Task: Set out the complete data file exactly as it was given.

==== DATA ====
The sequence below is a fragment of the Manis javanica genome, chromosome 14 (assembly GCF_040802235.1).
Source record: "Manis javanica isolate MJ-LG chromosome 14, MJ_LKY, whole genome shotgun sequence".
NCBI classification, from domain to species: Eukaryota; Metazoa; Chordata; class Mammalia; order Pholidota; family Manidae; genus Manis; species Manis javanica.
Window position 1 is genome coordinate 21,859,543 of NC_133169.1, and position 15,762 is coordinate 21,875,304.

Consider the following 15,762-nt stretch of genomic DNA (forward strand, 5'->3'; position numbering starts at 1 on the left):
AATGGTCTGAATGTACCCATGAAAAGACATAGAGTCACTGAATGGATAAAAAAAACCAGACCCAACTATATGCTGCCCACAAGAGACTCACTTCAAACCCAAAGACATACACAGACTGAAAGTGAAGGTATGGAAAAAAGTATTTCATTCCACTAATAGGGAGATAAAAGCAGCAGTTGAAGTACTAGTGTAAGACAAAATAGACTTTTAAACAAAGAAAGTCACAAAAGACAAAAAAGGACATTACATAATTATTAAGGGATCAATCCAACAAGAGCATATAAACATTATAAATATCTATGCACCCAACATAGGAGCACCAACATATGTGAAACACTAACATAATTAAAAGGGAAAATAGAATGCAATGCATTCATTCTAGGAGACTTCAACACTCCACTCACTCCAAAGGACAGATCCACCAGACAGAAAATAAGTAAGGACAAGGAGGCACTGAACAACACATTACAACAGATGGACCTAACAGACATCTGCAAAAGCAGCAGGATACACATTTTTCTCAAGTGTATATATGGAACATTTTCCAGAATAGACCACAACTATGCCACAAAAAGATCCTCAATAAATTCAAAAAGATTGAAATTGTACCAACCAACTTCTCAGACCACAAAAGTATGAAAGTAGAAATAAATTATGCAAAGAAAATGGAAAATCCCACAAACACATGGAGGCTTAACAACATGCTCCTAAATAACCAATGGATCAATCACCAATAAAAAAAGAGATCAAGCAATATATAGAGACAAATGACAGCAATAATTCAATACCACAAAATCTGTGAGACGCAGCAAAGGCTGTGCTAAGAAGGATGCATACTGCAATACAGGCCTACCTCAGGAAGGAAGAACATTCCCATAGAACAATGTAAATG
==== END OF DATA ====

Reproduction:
The sequence below is a fragment of the Manis javanica genome, chromosome 14 (assembly GCF_040802235.1).
Source record: "Manis javanica isolate MJ-LG chromosome 14, MJ_LKY, whole genome shotgun sequence".
NCBI classification, from domain to species: Eukaryota; Metazoa; Chordata; class Mammalia; order Pholidota; family Manidae; genus Manis; species Manis javanica.
Window position 1 is genome coordinate 21,859,543 of NC_133169.1, and position 15,762 is coordinate 21,875,304.

Consider the following 15,762-nt stretch of genomic DNA (forward strand, 5'->3'; position numbering starts at 1 on the left):
AATGGTCTGAATGTACCCATGAAAAGACATAGAGTCACTGAATGGATAAAAAAAACCAGACCCAACTATATGCTGCCCACAAGAGACTCACTTCAAACCCAAAGACATACACAGACTGAAAGTGAAGGTATGGAAAAAAGTATTTCATTCCACTAATAGGGAGATAAAAGCAGCAGTTGAAGTACTAGTGTAAGACAAAATAGACTTTTAAACAAAGAAAGTCACAAAAGACAAAAAAGGACATTACATAATTATTAAGGGATCAATCCAACAAGAGCATATAAACATTATAAATATCTATGCACCCAACATAGGAGCACCAACATATGTGAAACACTAACATAATTAAAAGGGAAAATAGAATGCAATGCATTCATTCTAGGAGACTTCAACACTCCACTCACTCCAAAGGACAGATCCACCAGACAGAAAATAAGTAAGGACAAGGAGGCACTGAACAACACATTACAACAGATGGACCTAACAGACATCTGCAAAAGCAGCAGGATACACATTTTTCTCAAGTGTATATATGGAACATTTTCCAGAATAGACCACAACTATGCCACAAAAAGATCCTCAATAAATTCAAAAAGATTGAAATTGTACCAACCAACTTCTCAGACCACAAAAGTATGAAAGTAGAAATAAATTATGCAAAGAAAATGGAAAATCCCACAAACACATGGAGGCTTAACAACATGCTCCTAAATAACCAATGGATCAATCACCAATAAAAAAAGAGATCAAGCAATATATAGAGACAAATGACAGCAATAATTCAATACCACAAAATCTGTGAGACGCAGCAAAGGCTGTGCTAAGAAGGATGCATACTGCAATACAGGCCTACCTCAGGAAGGAAGAACATTCCCATAGAACAATGTAAATG